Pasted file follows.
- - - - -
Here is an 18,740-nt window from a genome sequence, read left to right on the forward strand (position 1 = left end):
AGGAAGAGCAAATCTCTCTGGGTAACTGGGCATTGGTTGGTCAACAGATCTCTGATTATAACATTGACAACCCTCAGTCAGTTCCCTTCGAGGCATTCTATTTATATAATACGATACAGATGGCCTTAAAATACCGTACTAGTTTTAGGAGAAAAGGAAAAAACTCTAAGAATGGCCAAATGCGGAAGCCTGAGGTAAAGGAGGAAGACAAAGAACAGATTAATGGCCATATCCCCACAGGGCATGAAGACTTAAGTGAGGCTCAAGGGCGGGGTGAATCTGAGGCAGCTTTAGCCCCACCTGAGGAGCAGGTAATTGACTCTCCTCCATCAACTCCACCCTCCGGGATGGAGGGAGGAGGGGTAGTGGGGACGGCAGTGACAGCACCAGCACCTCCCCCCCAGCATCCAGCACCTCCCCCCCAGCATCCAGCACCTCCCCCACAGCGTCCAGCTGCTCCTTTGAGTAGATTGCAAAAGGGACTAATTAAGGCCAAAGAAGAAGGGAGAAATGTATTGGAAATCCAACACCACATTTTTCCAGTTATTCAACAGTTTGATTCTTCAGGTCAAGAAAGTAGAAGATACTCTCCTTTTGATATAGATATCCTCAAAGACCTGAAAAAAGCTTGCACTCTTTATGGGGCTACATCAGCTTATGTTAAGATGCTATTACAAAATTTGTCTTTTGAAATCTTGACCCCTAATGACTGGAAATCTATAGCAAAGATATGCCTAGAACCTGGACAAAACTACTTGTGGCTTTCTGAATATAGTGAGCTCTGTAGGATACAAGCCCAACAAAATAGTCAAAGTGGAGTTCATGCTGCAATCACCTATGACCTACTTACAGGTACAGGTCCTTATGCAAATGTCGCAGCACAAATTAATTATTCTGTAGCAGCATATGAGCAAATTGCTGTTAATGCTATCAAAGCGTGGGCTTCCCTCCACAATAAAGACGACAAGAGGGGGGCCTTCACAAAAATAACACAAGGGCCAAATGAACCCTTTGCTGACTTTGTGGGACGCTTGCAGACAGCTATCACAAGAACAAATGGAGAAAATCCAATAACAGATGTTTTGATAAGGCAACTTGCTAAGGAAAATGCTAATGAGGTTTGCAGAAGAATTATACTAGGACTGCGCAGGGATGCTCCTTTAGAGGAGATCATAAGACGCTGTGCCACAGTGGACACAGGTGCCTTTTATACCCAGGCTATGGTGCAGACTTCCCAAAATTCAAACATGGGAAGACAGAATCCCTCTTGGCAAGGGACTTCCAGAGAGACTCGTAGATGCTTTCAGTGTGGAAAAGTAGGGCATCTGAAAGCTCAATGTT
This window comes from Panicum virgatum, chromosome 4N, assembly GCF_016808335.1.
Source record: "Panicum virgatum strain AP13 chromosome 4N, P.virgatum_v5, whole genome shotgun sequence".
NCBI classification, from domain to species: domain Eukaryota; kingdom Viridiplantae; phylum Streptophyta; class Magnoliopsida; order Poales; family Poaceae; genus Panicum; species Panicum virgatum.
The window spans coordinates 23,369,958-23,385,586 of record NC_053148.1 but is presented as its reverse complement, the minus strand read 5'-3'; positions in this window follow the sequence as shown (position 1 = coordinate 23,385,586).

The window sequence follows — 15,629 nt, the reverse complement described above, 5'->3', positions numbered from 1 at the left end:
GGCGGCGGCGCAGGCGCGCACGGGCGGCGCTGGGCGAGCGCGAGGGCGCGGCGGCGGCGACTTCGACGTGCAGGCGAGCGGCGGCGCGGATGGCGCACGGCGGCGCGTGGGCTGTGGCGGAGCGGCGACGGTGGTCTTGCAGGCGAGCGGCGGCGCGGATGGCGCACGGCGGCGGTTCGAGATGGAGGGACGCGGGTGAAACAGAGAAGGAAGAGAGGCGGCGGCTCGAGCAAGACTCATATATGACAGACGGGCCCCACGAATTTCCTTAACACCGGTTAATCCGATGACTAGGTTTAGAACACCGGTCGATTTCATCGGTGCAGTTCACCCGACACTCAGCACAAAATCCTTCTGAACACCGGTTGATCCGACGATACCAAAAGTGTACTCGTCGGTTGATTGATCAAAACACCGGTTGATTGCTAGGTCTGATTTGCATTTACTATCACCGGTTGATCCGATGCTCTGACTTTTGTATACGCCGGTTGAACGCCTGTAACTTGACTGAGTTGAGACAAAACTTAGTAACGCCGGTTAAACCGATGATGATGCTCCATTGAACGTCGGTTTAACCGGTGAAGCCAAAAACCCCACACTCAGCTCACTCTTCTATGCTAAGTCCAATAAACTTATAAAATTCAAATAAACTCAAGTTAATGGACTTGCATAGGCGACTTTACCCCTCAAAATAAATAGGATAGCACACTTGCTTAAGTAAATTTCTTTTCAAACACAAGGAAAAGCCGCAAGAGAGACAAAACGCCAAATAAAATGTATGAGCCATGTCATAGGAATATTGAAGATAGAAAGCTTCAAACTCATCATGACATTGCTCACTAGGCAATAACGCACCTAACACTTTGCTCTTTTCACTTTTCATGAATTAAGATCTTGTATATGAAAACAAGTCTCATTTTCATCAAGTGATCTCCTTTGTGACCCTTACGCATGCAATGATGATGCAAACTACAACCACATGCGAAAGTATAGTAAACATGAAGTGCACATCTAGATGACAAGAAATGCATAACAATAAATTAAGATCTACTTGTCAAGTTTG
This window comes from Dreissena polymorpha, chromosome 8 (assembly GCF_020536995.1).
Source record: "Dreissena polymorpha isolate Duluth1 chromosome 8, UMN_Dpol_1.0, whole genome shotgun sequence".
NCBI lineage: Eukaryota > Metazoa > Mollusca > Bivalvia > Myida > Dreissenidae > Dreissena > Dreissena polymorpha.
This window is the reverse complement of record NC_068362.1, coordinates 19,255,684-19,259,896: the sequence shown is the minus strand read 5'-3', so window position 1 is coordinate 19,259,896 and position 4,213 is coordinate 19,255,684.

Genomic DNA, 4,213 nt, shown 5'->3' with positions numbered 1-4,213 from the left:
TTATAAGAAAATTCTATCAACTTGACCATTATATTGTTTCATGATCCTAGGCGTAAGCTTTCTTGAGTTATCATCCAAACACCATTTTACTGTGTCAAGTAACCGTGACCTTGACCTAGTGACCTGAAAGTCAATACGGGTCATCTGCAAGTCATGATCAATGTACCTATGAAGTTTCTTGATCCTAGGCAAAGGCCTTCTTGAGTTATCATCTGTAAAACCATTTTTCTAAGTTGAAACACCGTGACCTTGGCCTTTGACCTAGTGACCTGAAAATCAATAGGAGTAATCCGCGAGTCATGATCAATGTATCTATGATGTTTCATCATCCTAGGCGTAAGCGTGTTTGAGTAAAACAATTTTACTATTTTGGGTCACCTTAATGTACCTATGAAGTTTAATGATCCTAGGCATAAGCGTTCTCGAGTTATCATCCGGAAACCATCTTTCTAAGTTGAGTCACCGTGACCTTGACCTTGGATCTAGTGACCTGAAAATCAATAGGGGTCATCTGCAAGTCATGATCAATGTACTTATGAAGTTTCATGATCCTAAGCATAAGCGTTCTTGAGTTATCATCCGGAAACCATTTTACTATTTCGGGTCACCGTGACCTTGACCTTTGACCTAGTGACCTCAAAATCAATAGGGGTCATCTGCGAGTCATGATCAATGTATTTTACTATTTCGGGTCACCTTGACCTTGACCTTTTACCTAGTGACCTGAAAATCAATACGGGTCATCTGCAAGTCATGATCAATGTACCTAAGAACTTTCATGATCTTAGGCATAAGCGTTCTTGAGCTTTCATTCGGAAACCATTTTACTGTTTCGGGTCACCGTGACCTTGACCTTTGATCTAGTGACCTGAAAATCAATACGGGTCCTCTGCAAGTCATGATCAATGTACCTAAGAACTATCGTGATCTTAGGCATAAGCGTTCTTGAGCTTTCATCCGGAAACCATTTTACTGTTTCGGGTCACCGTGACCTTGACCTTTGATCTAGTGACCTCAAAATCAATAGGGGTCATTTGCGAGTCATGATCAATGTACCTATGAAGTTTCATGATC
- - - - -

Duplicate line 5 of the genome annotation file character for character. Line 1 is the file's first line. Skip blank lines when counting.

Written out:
NCBI classification, from domain to species: domain Eukaryota; kingdom Viridiplantae; phylum Streptophyta; class Magnoliopsida; order Poales; family Poaceae; genus Panicum; species Panicum virgatum.